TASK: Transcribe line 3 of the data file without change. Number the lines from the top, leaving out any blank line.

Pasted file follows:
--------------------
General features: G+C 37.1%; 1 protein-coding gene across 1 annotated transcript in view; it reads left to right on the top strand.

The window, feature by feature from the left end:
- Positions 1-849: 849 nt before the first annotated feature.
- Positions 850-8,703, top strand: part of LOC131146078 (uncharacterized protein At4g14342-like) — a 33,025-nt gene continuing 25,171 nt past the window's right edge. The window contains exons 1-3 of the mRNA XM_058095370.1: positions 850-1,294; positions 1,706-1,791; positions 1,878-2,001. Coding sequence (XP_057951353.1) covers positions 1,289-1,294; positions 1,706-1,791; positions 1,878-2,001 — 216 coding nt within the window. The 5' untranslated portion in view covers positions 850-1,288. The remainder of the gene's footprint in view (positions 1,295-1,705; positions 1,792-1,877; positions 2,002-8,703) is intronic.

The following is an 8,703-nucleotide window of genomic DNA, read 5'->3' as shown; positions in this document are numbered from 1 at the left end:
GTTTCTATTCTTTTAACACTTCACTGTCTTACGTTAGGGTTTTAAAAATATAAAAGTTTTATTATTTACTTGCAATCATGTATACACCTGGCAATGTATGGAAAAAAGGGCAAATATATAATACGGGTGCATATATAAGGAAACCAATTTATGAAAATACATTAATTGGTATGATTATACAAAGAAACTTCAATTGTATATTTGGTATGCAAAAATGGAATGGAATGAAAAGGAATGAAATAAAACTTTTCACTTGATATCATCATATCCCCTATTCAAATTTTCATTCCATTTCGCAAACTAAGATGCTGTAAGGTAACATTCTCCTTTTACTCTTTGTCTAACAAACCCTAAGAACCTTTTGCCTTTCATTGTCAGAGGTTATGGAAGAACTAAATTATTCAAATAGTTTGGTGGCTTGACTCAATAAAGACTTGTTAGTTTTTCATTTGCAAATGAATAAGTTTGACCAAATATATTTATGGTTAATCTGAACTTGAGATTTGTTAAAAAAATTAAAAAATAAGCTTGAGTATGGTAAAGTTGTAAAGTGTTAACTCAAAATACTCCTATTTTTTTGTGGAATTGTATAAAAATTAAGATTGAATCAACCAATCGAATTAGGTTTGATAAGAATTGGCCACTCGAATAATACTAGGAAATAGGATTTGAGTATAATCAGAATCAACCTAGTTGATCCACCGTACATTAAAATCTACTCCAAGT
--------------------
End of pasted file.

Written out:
- Positions 1-849: 849 nt before the first annotated feature.